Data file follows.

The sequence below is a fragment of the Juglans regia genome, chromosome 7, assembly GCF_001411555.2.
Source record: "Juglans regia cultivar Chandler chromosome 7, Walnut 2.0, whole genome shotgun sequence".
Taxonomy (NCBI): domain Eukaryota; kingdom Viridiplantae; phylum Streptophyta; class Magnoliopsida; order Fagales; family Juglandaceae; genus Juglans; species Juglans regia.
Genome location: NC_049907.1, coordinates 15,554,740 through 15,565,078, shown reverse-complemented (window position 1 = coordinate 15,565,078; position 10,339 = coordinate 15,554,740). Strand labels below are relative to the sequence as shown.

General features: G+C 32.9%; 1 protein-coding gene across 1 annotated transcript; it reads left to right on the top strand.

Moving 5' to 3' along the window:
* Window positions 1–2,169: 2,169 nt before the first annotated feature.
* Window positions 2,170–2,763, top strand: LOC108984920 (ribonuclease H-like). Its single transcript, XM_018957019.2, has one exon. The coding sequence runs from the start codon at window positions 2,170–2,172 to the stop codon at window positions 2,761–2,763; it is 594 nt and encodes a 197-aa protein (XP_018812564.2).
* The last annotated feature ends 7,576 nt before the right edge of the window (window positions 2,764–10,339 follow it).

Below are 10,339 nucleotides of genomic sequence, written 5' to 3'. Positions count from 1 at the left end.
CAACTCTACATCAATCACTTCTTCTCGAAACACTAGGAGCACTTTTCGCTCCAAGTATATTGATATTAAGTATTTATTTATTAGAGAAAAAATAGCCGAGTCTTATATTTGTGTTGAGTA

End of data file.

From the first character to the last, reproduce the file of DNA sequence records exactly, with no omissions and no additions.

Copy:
The sequence below is a fragment of the Juglans regia genome, chromosome 7, assembly GCF_001411555.2.
Source record: "Juglans regia cultivar Chandler chromosome 7, Walnut 2.0, whole genome shotgun sequence".
Taxonomy (NCBI): domain Eukaryota; kingdom Viridiplantae; phylum Streptophyta; class Magnoliopsida; order Fagales; family Juglandaceae; genus Juglans; species Juglans regia.
Genome location: NC_049907.1, coordinates 15,554,740 through 15,565,078, shown reverse-complemented (window position 1 = coordinate 15,565,078; position 10,339 = coordinate 15,554,740). Strand labels below are relative to the sequence as shown.

General features: G+C 32.9%; 1 protein-coding gene across 1 annotated transcript; it reads left to right on the top strand.

Moving 5' to 3' along the window:
* Window positions 1–2,169: 2,169 nt before the first annotated feature.
* Window positions 2,170–2,763, top strand: LOC108984920 (ribonuclease H-like). Its single transcript, XM_018957019.2, has one exon. The coding sequence runs from the start codon at window positions 2,170–2,172 to the stop codon at window positions 2,761–2,763; it is 594 nt and encodes a 197-aa protein (XP_018812564.2).
* The last annotated feature ends 7,576 nt before the right edge of the window (window positions 2,764–10,339 follow it).

Below are 10,339 nucleotides of genomic sequence, written 5' to 3'. Positions count from 1 at the left end.
CAACTCTACATCAATCACTTCTTCTCGAAACACTAGGAGCACTTTTCGCTCCAAGTATATTGATATTAAGTATTTATTTATTAGAGAAAAAATAGCCGAGTCTTATATTTGTGTTGAGTA